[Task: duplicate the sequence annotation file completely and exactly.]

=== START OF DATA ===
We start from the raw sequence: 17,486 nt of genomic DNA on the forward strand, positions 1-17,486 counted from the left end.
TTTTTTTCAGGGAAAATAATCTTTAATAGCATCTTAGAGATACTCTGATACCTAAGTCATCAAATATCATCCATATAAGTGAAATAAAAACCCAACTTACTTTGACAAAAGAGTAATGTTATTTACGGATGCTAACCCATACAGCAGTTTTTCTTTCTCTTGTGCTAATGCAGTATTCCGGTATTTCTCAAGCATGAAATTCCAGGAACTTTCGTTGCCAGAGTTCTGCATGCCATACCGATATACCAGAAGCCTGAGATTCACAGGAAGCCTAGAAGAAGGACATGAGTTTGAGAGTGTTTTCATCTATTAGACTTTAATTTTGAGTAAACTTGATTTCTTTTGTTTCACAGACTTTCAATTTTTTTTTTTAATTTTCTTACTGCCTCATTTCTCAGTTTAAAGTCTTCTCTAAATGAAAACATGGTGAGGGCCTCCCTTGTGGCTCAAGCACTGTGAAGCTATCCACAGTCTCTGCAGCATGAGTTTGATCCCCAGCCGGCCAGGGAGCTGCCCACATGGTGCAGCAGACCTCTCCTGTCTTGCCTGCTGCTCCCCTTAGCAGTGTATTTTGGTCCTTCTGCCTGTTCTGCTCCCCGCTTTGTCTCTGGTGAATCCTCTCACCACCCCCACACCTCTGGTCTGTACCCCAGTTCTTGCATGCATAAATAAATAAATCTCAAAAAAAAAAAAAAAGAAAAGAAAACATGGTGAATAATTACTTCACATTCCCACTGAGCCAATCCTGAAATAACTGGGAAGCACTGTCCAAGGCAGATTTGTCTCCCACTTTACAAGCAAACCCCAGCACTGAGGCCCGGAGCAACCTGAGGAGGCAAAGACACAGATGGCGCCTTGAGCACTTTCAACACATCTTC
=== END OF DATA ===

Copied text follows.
We start from the raw sequence: 17,486 nt of genomic DNA on the forward strand, positions 1-17,486 counted from the left end.
TTTTTTTCAGGGAAAATAATCTTTAATAGCATCTTAGAGATACTCTGATACCTAAGTCATCAAATATCATCCATATAAGTGAAATAAAAACCCAACTTACTTTGACAAAAGAGTAATGTTATTTACGGATGCTAACCCATACAGCAGTTTTTCTTTCTCTTGTGCTAATGCAGTATTCCGGTATTTCTCAAGCATGAAATTCCAGGAACTTTCGTTGCCAGAGTTCTGCATGCCATACCGATATACCAGAAGCCTGAGATTCACAGGAAGCCTAGAAGAAGGACATGAGTTTGAGAGTGTTTTCATCTATTAGACTTTAATTTTGAGTAAACTTGATTTCTTTTGTTTCACAGACTTTCAATTTTTTTTTTTAATTTTCTTACTGCCTCATTTCTCAGTTTAAAGTCTTCTCTAAATGAAAACATGGTGAGGGCCTCCCTTGTGGCTCAAGCACTGTGAAGCTATCCACAGTCTCTGCAGCATGAGTTTGATCCCCAGCCGGCCAGGGAGCTGCCCACATGGTGCAGCAGACCTCTCCTGTCTTGCCTGCTGCTCCCCTTAGCAGTGTATTTTGGTCCTTCTGCCTGTTCTGCTCCCCGCTTTGTCTCTGGTGAATCCTCTCACCACCCCCACACCTCTGGTCTGTACCCCAGTTCTTGCATGCATAAATAAATAAATCTCAAAAAAAAAAAAAAAGAAAAGAAAACATGGTGAATAATTACTTCACATTCCCACTGAGCCAATCCTGAAATAACTGGGAAGCACTGTCCAAGGCAGATTTGTCTCCCACTTTACAAGCAAACCCCAGCACTGAGGCCCGGAGCAACCTGAGGAGGCAAAGACACAGATGGCGCCTTGAGCACTTTCAACACATCTTC